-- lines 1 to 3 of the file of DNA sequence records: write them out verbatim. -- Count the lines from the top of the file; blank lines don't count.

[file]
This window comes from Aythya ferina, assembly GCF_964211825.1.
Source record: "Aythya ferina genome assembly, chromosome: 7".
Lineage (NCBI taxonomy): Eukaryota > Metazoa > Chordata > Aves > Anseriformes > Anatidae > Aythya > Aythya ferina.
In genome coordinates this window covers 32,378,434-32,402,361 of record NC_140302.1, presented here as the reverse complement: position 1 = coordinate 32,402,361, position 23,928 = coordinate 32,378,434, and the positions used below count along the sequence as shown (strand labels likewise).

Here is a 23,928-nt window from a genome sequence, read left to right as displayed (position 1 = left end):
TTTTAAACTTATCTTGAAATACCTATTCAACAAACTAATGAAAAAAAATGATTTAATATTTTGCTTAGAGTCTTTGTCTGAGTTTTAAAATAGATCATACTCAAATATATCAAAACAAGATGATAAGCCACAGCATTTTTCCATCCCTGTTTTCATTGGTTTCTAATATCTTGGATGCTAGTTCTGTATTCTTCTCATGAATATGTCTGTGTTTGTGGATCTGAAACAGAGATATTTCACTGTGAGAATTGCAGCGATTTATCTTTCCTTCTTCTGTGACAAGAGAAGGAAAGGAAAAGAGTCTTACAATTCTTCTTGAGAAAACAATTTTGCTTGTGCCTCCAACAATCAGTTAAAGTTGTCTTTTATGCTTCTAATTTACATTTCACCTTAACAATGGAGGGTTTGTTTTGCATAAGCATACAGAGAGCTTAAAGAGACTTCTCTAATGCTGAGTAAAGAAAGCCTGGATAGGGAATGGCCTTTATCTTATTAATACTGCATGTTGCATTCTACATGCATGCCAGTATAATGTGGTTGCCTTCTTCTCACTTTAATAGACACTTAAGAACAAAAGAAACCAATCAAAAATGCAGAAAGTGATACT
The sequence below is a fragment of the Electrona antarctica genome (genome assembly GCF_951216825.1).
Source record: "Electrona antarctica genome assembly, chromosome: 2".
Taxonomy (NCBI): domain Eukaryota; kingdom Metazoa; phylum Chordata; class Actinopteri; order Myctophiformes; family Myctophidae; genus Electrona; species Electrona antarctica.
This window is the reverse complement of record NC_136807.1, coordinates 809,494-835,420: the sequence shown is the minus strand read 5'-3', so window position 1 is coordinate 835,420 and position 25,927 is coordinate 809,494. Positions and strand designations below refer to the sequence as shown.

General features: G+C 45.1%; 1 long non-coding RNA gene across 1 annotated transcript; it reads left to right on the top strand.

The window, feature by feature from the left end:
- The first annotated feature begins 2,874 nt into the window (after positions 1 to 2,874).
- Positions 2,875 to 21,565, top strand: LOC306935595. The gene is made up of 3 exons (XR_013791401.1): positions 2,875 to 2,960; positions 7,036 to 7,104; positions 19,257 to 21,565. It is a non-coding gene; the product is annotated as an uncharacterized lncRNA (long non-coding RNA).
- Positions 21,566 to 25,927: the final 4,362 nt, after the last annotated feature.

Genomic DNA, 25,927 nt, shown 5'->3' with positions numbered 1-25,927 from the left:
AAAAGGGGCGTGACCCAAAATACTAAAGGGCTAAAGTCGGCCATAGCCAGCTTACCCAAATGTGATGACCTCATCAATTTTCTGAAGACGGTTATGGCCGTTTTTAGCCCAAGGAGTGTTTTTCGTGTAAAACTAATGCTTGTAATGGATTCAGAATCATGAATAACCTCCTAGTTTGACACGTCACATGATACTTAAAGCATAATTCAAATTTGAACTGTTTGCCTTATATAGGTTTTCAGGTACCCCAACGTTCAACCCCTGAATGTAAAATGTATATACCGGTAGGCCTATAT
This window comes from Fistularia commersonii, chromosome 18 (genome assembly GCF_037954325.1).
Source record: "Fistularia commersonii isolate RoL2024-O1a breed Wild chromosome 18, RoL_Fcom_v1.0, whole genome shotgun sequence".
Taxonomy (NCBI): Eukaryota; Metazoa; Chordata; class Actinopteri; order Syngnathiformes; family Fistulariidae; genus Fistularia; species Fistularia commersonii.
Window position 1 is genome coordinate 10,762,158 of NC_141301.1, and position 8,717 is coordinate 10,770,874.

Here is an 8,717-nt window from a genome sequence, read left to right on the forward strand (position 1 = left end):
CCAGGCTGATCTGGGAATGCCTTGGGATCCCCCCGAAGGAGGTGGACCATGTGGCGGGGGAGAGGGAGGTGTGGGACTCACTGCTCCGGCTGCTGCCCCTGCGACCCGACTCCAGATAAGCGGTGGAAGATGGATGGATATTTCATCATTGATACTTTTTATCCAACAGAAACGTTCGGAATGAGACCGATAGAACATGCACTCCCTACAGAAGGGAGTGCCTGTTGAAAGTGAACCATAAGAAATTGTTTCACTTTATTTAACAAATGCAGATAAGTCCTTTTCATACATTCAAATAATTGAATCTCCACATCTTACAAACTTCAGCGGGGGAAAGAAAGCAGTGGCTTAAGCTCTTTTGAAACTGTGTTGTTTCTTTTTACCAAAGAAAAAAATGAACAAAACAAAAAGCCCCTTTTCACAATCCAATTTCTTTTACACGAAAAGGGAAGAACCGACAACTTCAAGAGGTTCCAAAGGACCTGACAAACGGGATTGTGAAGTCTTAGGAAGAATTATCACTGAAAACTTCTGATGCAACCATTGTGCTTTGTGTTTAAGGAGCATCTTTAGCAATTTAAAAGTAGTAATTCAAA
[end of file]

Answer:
This window comes from Aythya ferina, assembly GCF_964211825.1.
Source record: "Aythya ferina genome assembly, chromosome: 7".
Lineage (NCBI taxonomy): Eukaryota > Metazoa > Chordata > Aves > Anseriformes > Anatidae > Aythya > Aythya ferina.